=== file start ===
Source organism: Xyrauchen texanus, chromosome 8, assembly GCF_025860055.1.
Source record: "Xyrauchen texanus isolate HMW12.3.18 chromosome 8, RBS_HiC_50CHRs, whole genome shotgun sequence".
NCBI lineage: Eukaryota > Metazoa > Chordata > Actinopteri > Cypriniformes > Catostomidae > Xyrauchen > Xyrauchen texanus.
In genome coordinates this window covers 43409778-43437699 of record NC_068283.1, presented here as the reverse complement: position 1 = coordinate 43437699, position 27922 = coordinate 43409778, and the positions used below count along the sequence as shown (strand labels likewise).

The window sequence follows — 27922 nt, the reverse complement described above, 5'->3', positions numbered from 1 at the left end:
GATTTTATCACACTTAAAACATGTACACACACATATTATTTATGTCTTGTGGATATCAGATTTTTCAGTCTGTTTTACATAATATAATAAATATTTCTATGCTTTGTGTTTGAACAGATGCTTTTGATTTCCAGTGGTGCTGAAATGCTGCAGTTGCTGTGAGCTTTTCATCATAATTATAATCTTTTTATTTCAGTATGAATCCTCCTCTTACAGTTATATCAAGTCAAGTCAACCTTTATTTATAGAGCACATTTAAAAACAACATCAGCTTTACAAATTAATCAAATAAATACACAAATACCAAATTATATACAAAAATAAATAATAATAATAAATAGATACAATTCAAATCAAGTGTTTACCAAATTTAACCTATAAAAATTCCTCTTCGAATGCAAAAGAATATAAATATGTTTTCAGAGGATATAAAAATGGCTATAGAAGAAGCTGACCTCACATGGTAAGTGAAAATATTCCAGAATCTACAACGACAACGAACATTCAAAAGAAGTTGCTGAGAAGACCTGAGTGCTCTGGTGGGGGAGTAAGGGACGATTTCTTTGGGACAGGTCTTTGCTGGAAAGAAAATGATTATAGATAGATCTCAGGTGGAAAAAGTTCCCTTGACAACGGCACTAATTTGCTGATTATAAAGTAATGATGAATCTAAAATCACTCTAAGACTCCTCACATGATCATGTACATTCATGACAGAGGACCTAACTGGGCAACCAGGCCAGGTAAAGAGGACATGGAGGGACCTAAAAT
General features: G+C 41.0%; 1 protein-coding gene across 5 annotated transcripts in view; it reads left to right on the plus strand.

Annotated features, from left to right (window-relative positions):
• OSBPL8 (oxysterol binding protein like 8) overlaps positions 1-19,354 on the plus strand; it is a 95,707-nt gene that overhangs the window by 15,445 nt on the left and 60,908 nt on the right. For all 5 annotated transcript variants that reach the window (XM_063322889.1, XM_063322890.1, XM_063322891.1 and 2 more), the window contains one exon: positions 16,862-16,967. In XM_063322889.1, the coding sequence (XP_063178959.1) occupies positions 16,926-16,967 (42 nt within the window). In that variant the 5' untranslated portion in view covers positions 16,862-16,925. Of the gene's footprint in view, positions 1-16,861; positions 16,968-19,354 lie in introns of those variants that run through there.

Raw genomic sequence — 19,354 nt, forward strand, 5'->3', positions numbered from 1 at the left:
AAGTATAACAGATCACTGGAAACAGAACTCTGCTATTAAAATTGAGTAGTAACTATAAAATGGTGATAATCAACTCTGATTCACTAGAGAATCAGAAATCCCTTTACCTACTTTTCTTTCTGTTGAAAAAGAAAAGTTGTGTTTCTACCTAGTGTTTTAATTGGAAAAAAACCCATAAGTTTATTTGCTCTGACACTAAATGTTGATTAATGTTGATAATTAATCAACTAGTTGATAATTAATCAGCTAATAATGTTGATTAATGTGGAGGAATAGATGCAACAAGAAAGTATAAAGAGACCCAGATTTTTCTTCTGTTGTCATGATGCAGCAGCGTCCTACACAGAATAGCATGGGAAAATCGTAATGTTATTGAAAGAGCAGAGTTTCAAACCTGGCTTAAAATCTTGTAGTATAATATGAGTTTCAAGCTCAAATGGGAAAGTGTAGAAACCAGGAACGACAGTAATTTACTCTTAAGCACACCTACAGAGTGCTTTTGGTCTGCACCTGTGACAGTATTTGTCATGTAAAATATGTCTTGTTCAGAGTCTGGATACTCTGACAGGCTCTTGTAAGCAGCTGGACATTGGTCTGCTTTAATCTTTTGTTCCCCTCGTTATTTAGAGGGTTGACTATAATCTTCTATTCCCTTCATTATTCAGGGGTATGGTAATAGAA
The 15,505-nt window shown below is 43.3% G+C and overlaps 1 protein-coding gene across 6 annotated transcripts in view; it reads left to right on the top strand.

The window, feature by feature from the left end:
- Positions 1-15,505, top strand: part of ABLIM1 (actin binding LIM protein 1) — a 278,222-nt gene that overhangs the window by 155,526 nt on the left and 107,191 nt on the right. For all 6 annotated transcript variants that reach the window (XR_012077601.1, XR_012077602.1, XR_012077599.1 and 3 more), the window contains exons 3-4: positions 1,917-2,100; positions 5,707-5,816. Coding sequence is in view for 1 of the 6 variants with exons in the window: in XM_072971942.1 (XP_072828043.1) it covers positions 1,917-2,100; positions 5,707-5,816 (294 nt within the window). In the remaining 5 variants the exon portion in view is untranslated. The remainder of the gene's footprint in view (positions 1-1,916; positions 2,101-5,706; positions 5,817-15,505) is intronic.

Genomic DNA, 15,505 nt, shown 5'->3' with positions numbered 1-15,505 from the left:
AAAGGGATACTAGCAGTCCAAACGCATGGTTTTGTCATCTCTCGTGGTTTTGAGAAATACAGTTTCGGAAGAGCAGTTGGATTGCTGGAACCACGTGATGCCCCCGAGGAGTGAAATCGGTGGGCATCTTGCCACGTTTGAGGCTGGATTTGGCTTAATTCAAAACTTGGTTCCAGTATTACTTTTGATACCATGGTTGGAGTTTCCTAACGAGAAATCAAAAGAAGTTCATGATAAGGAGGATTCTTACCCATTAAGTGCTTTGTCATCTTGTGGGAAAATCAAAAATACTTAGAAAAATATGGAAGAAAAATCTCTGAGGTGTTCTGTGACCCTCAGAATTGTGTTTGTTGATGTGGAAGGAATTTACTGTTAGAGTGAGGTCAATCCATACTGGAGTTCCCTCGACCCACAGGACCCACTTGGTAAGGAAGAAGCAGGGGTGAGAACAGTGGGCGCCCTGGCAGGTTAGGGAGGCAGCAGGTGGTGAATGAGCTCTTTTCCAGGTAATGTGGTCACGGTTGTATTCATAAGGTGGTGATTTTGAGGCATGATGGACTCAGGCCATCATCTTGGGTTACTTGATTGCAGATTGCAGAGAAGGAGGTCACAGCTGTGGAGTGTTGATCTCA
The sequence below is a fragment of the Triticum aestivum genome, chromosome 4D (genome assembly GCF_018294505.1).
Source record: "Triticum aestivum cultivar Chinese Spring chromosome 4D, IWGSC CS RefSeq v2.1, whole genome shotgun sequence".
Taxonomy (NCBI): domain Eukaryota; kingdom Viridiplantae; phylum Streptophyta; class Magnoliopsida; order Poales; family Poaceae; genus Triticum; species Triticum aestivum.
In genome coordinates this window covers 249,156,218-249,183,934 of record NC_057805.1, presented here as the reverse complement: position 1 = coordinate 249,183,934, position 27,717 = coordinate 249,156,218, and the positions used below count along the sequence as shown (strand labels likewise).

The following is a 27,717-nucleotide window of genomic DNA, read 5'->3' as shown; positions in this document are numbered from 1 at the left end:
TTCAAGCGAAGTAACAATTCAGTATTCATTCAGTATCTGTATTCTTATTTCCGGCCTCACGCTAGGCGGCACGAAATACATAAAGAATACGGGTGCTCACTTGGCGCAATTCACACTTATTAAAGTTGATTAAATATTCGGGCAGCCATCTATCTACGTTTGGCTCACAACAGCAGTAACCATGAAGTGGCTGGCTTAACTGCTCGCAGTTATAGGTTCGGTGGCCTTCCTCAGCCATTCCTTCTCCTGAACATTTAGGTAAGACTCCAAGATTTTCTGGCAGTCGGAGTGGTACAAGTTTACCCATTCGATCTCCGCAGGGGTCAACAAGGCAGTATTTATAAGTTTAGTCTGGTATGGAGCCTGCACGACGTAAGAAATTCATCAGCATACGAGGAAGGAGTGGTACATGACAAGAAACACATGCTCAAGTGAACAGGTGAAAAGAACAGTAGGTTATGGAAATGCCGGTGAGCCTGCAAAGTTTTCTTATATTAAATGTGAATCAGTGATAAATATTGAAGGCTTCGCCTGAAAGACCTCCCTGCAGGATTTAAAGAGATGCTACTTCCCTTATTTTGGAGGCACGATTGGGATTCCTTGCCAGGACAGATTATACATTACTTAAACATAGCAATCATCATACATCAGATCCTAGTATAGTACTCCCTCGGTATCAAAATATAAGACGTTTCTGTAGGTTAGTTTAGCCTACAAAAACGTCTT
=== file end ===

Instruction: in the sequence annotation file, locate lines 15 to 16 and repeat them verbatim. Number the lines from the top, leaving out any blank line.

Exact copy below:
Genomic DNA, 15,505 nt, shown 5'->3' with positions numbered 1-15,505 from the left:
AAAGGGATACTAGCAGTCCAAACGCATGGTTTTGTCATCTCTCGTGGTTTTGAGAAATACAGTTTCGGAAGAGCAGTTGGATTGCTGGAACCACGTGATGCCCCCGAGGAGTGAAATCGGTGGGCATCTTGCCACGTTTGAGGCTGGATTTGGCTTAATTCAAAACTTGGTTCCAGTATTACTTTTGATACCATGGTTGGAGTTTCCTAACGAGAAATCAAAAGAAGTTCATGATAAGGAGGATTCTTACCCATTAAGTGCTTTGTCATCTTGTGGGAAAATCAAAAATACTTAGAAAAATATGGAAGAAAAATCTCTGAGGTGTTCTGTGACCCTCAGAATTGTGTTTGTTGATGTGGAAGGAATTTACTGTTAGAGTGAGGTCAATCCATACTGGAGTTCCCTCGACCCACAGGACCCACTTGGTAAGGAAGAAGCAGGGGTGAGAACAGTGGGCGCCCTGGCAGGTTAGGGAGGCAGCAGGTGGTGAATGAGCTCTTTTCCAGGTAATGTGGTCACGGTTGTATTCATAAGGTGGTGATTTTGAGGCATGATGGACTCAGGCCATCATCTTGGGTTACTTGATTGCAGATTGCAGAGAAGGAGGTCACAGCTGTGGAGTGTTGATCTCA